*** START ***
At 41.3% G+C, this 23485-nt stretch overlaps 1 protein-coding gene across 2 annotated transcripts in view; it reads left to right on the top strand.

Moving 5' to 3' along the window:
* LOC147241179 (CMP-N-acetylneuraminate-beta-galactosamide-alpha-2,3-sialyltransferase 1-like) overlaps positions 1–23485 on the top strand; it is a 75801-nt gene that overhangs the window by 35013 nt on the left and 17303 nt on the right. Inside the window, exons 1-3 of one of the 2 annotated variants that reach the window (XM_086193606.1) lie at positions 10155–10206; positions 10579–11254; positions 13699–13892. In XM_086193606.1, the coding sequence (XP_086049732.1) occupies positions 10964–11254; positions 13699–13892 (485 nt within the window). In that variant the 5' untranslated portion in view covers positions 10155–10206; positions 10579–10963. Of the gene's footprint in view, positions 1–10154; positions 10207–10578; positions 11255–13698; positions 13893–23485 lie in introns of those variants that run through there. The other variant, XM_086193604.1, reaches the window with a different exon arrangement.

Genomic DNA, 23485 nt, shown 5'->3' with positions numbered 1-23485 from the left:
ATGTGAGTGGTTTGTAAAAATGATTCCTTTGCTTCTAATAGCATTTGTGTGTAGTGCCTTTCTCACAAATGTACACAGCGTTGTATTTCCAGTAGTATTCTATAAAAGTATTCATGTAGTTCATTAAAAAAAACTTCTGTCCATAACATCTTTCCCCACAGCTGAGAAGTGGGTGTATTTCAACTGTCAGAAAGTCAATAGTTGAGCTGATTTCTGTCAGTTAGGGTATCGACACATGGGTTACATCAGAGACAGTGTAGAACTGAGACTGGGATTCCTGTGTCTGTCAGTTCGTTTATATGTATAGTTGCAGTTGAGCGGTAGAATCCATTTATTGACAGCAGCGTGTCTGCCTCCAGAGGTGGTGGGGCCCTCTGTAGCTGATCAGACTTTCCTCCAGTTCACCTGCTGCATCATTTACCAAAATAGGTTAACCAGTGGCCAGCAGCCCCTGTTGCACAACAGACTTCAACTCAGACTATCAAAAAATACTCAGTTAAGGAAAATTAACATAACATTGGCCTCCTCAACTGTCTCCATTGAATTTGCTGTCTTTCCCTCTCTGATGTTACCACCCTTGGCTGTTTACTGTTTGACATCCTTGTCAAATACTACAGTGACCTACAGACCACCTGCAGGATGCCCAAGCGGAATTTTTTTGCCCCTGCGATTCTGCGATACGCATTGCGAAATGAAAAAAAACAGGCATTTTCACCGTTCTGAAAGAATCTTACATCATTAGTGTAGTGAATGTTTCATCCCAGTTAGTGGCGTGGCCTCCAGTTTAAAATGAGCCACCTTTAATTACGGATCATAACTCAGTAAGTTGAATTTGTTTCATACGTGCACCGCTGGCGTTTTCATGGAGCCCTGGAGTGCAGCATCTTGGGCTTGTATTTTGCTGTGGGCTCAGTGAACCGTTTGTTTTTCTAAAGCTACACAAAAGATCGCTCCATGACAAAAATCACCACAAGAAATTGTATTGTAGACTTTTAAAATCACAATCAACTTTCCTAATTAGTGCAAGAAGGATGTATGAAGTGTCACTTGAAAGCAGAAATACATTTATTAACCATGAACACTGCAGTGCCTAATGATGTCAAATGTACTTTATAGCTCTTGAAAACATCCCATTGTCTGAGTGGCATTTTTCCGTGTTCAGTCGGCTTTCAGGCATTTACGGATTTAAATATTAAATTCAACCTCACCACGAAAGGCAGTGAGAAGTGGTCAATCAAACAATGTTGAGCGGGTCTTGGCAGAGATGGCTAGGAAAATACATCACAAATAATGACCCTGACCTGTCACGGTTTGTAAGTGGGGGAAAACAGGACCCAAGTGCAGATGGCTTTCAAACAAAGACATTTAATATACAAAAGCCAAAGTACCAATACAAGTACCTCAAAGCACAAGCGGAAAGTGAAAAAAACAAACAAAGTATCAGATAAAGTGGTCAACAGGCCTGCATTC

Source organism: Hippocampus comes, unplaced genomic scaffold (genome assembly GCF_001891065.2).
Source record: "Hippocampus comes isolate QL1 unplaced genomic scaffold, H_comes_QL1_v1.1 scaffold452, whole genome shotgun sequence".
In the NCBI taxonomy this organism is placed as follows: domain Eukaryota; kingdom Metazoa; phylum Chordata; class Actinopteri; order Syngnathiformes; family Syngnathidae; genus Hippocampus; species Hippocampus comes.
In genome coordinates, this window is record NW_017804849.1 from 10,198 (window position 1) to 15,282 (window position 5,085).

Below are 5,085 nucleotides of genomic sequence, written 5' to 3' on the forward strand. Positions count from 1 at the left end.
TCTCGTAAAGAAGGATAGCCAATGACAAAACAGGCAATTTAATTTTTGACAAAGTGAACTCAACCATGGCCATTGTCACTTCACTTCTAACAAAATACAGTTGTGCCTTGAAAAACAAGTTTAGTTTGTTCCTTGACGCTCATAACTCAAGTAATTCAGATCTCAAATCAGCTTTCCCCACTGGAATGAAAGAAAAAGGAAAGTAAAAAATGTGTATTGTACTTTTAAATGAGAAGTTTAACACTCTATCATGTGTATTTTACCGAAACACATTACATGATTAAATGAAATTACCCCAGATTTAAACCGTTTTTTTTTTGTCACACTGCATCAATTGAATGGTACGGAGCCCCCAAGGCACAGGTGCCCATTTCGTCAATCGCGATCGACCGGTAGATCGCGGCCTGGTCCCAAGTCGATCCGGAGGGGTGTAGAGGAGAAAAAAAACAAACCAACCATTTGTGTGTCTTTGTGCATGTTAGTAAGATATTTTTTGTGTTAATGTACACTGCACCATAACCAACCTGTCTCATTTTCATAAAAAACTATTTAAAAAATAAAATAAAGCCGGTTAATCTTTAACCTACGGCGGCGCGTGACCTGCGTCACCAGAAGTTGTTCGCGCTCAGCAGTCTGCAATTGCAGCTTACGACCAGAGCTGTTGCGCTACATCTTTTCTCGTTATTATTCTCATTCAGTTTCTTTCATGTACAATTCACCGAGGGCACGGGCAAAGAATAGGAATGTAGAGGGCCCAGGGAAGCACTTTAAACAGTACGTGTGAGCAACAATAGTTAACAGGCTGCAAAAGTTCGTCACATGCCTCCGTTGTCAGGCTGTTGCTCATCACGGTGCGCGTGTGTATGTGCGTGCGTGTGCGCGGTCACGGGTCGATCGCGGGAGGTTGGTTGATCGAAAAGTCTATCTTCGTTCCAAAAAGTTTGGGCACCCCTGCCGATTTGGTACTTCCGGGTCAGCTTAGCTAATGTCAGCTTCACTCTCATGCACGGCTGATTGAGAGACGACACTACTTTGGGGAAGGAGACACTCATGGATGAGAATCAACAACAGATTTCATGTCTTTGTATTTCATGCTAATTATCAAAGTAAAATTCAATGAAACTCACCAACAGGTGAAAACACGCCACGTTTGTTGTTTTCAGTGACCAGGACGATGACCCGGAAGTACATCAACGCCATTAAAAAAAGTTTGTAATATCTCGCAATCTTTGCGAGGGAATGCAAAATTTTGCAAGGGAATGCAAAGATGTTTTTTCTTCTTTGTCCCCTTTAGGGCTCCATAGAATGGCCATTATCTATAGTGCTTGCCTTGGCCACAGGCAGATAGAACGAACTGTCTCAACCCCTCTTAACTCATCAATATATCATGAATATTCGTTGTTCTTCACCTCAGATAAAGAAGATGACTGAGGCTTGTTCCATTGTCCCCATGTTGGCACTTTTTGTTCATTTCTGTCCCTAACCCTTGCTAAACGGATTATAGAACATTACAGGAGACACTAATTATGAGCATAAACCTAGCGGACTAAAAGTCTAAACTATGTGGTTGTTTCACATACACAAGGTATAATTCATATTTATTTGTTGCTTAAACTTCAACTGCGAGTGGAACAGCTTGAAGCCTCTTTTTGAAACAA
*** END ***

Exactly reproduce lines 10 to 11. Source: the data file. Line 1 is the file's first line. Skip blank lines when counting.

Below are 5,085 nucleotides of genomic sequence, written 5' to 3' on the forward strand. Positions count from 1 at the left end.
TCTCGTAAAGAAGGATAGCCAATGACAAAACAGGCAATTTAATTTTTGACAAAGTGAACTCAACCATGGCCATTGTCACTTCACTTCTAACAAAATACAGTTGTGCCTTGAAAAACAAGTTTAGTTTGTTCCTTGACGCTCATAACTCAAGTAATTCAGATCTCAAATCAGCTTTCCCCACTGGAATGAAAGAAAAAGGAAAGTAAAAAATGTGTATTGTACTTTTAAATGAGAAGTTTAACACTCTATCATGTGTATTTTACCGAAACACATTACATGATTAAATGAAATTACCCCAGATTTAAACCGTTTTTTTTTTGTCACACTGCATCAATTGAATGGTACGGAGCCCCCAAGGCACAGGTGCCCATTTCGTCAATCGCGATCGACCGGTAGATCGCGGCCTGGTCCCAAGTCGATCCGGAGGGGTGTAGAGGAGAAAAAAAACAAACCAACCATTTGTGTGTCTTTGTGCATGTTAGTAAGATATTTTTTGTGTTAATGTACACTGCACCATAACCAACCTGTCTCATTTTCATAAAAAACTATTTAAAAAATAAAATAAAGCCGGTTAATCTTTAACCTACGGCGGCGCGTGACCTGCGTCACCAGAAGTTGTTCGCGCTCAGCAGTCTGCAATTGCAGCTTACGACCAGAGCTGTTGCGCTACATCTTTTCTCGTTATTATTCTCATTCAGTTTCTTTCATGTACAATTCACCGAGGGCACGGGCAAAGAATAGGAATGTAGAGGGCCCAGGGAAGCACTTTAAACAGTACGTGTGAGCAACAATAGTTAACAGGCTGCAAAAGTTCGTCACATGCCTCCGTTGTCAGGCTGTTGCTCATCACGGTGCGCGTGTGTATGTGCGTGCGTGTGCGCGGTCACGGGTCGATCGCGGGAGGTTGGTTGATCGAAAAGTCTATCTTCGTTCCAAAAAGTTTGGGCACCCCTGCCGATTTGGTACTTCCGGGTCAGCTTAGCTAATGTCAGCTTCACTCTCATGCACGGCTGATTGAGAGACGACACTACTTTGGGGAAGGAGACACTCATGGATGAGAATCAACAACAGATTTCATGTCTTTGTATTTCATGCTAATTATCAAAGTAAAATTCAATGAAACTCACCAACAGGTGAAAACACGCCACGTTTGTTGTTTTCAGTGACCAGGACGATGACCCGGAAGTACATCAACGCCATTAAAAAAAGTTTGTAATATCTCGCAATCTTTGCGAGGGAATGCAAAATTTTGCAAGGGAATGCAAAGATGTTTTTTCTTCTTTGTCCCCTTTAGGGCTCCATAGAATGGCCATTATCTATAGTGCTTGCCTTGGCCACAGGCAGATAGAACGAACTGTCTCAACCCCTCTTAACTCATCAATATATCATGAATATTCGTTGTTCTTCACCTCAGATAAAGAAGATGACTGAGGCTTGTTCCATTGTCCCCATGTTGGCACTTTTTGTTCATTTCTGTCCCTAACCCTTGCTAAACGGATTATAGAACATTACAGGAGACACTAATTATGAGCATAAACCTAGCGGACTAAAAGTCTAAACTATGTGGTTGTTTCACATACACAAGGTATAATTCATATTTATTTGTTGCTTAAACTTCAACTGCGAGTGGAACAGCTTGAAGCCTCTTTTTGAAACAA